Michelle Waterson – one of the world’s top female martial arts fighters – got her gumption in Aurora.
Waterson, 33, was born and raised in Aurora and graduated from Aurora Central High School. Now, she’s a top warrior in the Ultimate Fighting Championship league of mixed martial arts fighters, and the subject of the recent ESPN documentary “Cage Mom.”
The short documentary premiered in March and was recently posted on YouTube. It’s an enthralling premise: The fact that Waterson overcame the challenges of having a daughter in the thick of her career, and then successfully landed in the top ten women’s strawweight division in the UFC within years.
Beyond her fighting abilities in the brutal mixed martial arts league, Waterson’s journey is extraordinary because her now 8-year-old daughter has seen every one of her UFC fights in-person since Waterson entered the league in 2015.
Waterson said it’s rare for female fighters to have children in the first place.
Plus, she’s not aware of many fighters who make a point to have their families – let alone children – in the audience when they enter the so-called cage to fight. It’s not uncommon for fighters to be covered in each other’s blood by the end of the battle, which is decided by knockouts, tap-outs or decisions if both fighters stay standing.
She noted that Georges St. Pierre, one of the UFC’s most successful fighters, didn’t want his family to be in the audience when he stepped into the cage.
But Waterson, her daughter Araya, and her husband Josh Gomez – a former boxer himself, have a deep bond. Waterson said it’s important for her daughter to see the results of the long hours in the gym, hard work, grit and determination – win or lose.
Though Waterson has won her most recent fights, “Cage Mom” powerfully juxtaposes Waterson’s responsibilities as a mother with the brutality in the cage.
In the opening sequence, Waterson is being choked out as the crowd roars. Blood pours out of her nose, and she says in a voice-over, “She doesn’t like to see me get hurt.” Later, she consoles Araya, grimacing through a massive, swollen black eye.
“If you shield your children from darkness, they won’t understand the light,” Waterson told The Sentinel.
In that way, her career and her familial responsibilities aren’t mutually exclusive.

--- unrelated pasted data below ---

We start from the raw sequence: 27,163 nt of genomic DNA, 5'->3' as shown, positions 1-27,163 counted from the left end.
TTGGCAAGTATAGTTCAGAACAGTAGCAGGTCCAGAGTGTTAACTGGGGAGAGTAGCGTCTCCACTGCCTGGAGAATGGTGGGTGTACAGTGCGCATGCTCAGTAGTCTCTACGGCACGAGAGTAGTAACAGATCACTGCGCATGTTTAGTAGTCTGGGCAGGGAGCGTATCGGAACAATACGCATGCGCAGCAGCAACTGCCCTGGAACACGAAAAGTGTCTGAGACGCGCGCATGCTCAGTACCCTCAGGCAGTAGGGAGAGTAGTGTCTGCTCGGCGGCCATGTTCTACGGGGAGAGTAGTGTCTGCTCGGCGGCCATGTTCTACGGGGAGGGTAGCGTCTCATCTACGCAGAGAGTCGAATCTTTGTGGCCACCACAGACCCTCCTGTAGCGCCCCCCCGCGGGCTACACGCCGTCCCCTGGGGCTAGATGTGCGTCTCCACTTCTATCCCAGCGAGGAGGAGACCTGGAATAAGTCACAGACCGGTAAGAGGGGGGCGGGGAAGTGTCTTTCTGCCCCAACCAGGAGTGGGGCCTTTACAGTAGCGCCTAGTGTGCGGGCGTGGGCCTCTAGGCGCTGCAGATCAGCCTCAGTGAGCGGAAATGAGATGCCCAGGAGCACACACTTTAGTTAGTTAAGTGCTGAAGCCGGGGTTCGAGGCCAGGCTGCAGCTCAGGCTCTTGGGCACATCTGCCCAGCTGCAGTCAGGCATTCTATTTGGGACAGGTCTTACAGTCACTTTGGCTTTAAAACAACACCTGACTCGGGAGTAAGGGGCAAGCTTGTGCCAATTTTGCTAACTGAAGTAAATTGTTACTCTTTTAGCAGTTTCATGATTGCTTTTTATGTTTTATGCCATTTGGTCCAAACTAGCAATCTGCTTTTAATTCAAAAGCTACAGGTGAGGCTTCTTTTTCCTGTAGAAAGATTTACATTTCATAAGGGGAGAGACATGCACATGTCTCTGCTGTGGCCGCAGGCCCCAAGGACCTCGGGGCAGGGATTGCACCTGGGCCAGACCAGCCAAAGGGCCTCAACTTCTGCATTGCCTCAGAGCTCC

She had Araya when she was 25, she said, and got some pressure from friends or family who weren’t sure that she should keep on fighting.
At that point, she had moved to Albuquerque to pursue a fighting career she began in Aurora.
Her father was in the military and was stationed at the Fitzsimmons Army Medical Center, she said. She went to Mountain View Elementary School, then North Middle School and Aurora Central High School in the Aurora Public Schools district.
She discovered a karate gym in the basement of a church that offered cheap classes. She and her brother were naturals, she said.
Then, around the age of 16, she went with her brother to Las Vegas to compete in a karate tournament. She looked around and noticed that many of the other kids appeared to come from gyms with more resources, or cities like Los Angeles where it was easier to network with coaches and fighters and earn sponsorships.
That lit a fire inside of her, and she embraced the challenges she faced growing up in Aurora.
“We realized then what Aurora had, and what it gave us was the hunger,” she said. “It was almost like we were fighting against the stream to accomplish what some of these other kids in other cities were accomplishing. I took it as a badge of honor.”
She carried that fire all the way through her career, weathering periods of instability and doubt.
“I’m really proud to have grown up in Aurora,” she said. “Every successful person will tell you of the struggles that made them who they are.”